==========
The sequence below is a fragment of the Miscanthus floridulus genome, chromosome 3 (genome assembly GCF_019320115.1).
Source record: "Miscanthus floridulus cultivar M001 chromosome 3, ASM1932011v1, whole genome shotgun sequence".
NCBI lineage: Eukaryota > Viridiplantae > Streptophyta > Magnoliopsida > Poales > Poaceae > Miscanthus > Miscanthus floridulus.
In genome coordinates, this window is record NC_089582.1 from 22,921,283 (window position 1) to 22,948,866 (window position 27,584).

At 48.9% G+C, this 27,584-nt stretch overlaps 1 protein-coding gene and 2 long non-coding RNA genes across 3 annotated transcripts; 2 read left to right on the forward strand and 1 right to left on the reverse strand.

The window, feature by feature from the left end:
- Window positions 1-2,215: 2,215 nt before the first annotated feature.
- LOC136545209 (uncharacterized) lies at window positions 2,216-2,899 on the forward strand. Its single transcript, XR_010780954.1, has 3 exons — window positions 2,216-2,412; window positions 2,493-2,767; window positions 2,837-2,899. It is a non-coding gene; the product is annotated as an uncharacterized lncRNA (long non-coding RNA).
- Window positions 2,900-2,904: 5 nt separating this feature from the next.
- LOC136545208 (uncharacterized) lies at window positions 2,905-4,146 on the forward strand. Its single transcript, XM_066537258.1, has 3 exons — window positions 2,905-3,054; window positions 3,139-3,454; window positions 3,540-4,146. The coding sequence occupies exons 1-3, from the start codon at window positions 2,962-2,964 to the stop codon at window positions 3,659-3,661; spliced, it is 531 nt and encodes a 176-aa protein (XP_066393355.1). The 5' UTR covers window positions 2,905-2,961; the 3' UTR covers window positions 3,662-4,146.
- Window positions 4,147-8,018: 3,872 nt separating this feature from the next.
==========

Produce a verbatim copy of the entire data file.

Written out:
The sequence below is a fragment of the Miscanthus floridulus genome, chromosome 3 (genome assembly GCF_019320115.1).
Source record: "Miscanthus floridulus cultivar M001 chromosome 3, ASM1932011v1, whole genome shotgun sequence".
NCBI lineage: Eukaryota > Viridiplantae > Streptophyta > Magnoliopsida > Poales > Poaceae > Miscanthus > Miscanthus floridulus.
In genome coordinates, this window is record NC_089582.1 from 22,921,283 (window position 1) to 22,948,866 (window position 27,584).

At 48.9% G+C, this 27,584-nt stretch overlaps 1 protein-coding gene and 2 long non-coding RNA genes across 3 annotated transcripts; 2 read left to right on the forward strand and 1 right to left on the reverse strand.

The window, feature by feature from the left end:
- Window positions 1-2,215: 2,215 nt before the first annotated feature.
- LOC136545209 (uncharacterized) lies at window positions 2,216-2,899 on the forward strand. Its single transcript, XR_010780954.1, has 3 exons — window positions 2,216-2,412; window positions 2,493-2,767; window positions 2,837-2,899. It is a non-coding gene; the product is annotated as an uncharacterized lncRNA (long non-coding RNA).
- Window positions 2,900-2,904: 5 nt separating this feature from the next.
- LOC136545208 (uncharacterized) lies at window positions 2,905-4,146 on the forward strand. Its single transcript, XM_066537258.1, has 3 exons — window positions 2,905-3,054; window positions 3,139-3,454; window positions 3,540-4,146. The coding sequence occupies exons 1-3, from the start codon at window positions 2,962-2,964 to the stop codon at window positions 3,659-3,661; spliced, it is 531 nt and encodes a 176-aa protein (XP_066393355.1). The 5' UTR covers window positions 2,905-2,961; the 3' UTR covers window positions 3,662-4,146.
- Window positions 4,147-8,018: 3,872 nt separating this feature from the next.